A shared Internet package usually means a pool of bandwidth has been reserved for the use of x subscribers. Think of a cake – a cake that is 4 Megabits (4Mb). This cake is to be shared with 8 cake eaters (subscribers). Thus we can describe this as a contention ratio of 8:1. The individual subscriber should expect:
- Their slice of the cake can never be less than a minimum 0.5 Mbps (512 Kbps)
- The speed of the individuals Internet is variable above minimum
- The maximum speed achievable is 4Mbps.
So far so good. But what happens when some of the 8 subscribers aren’t using their minimum slice of cake? Unused slices get divided up and shared amongst those subscribers who are using from the pool of bandwidth. With this in mind, the individual subscriber can further expect that their average speed will always exceed the minimum. Why is that you may ask? Because most kinds of Internet traffic is not a constant stream of data. Think of a web page; you click, the page loads and you sit and read. Bandwidth wise, this is a short spike. Once you have downloaded that email, no more bandwidth is required to read it. So generally bandwidth usage is bursty and spiky.
OPQ enhance the contention ratio and in turn the shared experience by offering a split ratio between business hours (6am-6pm) and non business hours (6pm-6am + weekends), maximising the available burst – which means more cake for when you most need it!
Is this how your Internet package behaves? If not there maybe something amiss somewhere. Check with your provider what your contention ratio should be.
How can you tell you are getting what you pay for? OPQ cannot comment on what other providers in Botswana do. However, here at OPQ we believe our customers cannot be too well informed. OPQ customers log in to their account dashboard, where they can review all aspects of their account including their current and historical usage statistics.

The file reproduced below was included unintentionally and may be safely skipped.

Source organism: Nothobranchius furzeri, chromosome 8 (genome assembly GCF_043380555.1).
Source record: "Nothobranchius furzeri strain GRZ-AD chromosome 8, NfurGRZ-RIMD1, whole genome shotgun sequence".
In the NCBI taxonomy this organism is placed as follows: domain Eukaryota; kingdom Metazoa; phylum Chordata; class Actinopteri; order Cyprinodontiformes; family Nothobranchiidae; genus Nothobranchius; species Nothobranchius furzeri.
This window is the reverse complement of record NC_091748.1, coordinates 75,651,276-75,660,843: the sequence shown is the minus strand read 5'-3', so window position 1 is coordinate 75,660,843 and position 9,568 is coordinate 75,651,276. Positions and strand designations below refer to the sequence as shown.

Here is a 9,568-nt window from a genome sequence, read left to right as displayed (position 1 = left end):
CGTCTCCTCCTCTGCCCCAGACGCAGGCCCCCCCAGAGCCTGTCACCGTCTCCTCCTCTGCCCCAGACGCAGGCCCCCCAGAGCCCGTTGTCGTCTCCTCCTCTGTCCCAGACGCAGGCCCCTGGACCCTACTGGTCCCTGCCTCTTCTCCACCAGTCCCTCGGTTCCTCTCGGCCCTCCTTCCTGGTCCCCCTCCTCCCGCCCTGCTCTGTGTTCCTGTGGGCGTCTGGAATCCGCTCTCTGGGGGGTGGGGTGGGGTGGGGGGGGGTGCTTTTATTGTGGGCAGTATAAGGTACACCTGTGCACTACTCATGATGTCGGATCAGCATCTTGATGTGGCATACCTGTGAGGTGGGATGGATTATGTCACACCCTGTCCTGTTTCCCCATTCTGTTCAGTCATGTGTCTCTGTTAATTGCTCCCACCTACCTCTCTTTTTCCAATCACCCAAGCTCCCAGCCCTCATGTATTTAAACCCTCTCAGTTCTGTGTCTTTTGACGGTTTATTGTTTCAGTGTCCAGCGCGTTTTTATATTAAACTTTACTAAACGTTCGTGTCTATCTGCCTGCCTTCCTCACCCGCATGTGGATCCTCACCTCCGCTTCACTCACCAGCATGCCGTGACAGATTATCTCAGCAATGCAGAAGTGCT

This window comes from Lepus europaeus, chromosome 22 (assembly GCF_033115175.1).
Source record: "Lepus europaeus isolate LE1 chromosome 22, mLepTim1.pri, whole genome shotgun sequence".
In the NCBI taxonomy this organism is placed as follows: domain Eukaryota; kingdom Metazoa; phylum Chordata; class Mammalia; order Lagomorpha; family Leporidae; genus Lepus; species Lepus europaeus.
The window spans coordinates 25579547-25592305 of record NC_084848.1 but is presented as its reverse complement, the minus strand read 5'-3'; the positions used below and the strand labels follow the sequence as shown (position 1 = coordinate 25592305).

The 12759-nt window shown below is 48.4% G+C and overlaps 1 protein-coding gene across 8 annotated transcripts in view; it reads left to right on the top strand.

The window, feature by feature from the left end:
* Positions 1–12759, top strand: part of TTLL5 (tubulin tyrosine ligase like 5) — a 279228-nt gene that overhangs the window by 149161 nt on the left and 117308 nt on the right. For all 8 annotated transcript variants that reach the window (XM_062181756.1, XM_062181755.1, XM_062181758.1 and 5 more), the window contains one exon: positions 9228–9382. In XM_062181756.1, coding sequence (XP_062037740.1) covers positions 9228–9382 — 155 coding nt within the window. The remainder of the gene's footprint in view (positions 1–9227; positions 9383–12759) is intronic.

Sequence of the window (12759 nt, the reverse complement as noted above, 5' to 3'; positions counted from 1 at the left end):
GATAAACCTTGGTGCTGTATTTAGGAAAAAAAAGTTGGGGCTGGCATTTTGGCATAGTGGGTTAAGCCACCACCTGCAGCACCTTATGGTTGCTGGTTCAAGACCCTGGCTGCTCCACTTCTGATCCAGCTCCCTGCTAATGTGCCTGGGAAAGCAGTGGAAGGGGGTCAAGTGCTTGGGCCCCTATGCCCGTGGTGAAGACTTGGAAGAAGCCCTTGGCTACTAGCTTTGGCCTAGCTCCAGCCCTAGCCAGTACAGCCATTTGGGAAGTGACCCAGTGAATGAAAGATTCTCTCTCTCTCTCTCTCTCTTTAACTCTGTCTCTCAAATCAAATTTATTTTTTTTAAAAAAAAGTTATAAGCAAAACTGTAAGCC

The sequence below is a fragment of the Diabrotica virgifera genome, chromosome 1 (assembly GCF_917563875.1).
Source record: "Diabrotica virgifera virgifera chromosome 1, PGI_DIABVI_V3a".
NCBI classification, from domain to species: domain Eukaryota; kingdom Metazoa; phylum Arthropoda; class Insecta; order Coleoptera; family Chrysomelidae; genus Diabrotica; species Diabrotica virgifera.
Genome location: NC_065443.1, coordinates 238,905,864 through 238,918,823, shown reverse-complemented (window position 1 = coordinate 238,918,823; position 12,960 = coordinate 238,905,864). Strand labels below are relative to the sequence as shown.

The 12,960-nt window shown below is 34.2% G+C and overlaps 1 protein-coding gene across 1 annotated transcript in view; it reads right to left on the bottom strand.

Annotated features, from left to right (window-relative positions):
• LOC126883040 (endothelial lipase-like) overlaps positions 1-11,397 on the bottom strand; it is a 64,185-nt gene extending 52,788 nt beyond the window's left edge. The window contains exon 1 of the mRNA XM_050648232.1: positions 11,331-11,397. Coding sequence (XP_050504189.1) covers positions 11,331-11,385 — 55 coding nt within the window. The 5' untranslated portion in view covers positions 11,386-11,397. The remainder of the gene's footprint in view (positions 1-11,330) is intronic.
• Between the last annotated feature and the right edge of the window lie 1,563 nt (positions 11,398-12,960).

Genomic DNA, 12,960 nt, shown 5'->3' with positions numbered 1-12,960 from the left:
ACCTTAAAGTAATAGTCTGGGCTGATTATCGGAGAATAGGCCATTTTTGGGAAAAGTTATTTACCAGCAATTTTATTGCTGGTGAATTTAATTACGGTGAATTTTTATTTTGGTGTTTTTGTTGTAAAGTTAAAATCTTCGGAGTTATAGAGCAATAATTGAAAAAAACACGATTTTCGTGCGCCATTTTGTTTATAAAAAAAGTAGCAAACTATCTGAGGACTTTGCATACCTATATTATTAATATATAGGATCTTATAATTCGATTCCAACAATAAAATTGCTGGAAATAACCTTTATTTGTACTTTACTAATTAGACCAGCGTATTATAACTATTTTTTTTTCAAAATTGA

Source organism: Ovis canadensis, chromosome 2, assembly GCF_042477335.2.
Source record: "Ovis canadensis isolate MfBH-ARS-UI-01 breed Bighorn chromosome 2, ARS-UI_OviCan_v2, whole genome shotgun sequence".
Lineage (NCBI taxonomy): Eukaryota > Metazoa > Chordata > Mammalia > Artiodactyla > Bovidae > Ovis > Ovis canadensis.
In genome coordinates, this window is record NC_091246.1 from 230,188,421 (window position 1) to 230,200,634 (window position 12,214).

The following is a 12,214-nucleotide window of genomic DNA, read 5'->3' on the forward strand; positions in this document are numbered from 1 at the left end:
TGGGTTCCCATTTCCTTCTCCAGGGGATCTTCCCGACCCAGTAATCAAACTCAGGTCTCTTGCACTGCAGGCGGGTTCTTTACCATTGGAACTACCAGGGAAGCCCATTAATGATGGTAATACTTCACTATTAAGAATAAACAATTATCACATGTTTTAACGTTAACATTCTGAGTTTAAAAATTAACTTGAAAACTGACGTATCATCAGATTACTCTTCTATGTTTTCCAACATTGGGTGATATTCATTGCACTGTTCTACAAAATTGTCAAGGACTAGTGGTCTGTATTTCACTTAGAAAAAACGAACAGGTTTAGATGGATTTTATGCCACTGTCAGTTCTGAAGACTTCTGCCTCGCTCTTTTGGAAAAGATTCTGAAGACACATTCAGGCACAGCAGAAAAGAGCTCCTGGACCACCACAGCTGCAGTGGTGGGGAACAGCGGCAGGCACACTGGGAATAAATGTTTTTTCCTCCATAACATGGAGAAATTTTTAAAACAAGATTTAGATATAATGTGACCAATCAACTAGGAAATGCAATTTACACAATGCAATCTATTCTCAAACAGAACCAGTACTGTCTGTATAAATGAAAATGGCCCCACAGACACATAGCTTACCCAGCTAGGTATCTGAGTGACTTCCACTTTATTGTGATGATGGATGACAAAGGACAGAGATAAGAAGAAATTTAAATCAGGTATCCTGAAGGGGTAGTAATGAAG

Screenshot of business user’s normal usage chart (example shown – 6Mbps shared package).
In the screenshot above, we can see that usage looks very normal. If you are viewing your usage chart and it looks similar but you are experiencing slow speeds, the slowdown may only be affecting a specific application, download, game etc. With a clear view and understanding of your package and usage, troubleshooting issues becomes much easier.
The following examples show what appear to be problematic usage situations:
In this example we can see two potential issues. Between the 14:00 and 16:00 mark, there are breaks in the connection, definitely warranting investigation. The second issue is this user is maxing out the connection after midnight, where the flatline is. Maybe it’s time for an upgrade? Or is there something unknown on a device eating all the cake? Usage shown here is from a 6Mbps shared business package.
This next example shows a Home Basic (3Mbps shared) package being used.
It’s clear to see the problem here. To a trained eye this looks very much like torrent traffic maxing out the connection.
Knowing what you should expect from your connection, you can quickly check your Customer Dashboard to make sure you really are getting what you pay for.
We hope this article has been helpful and informative. OPQ welcomes comments and suggestions.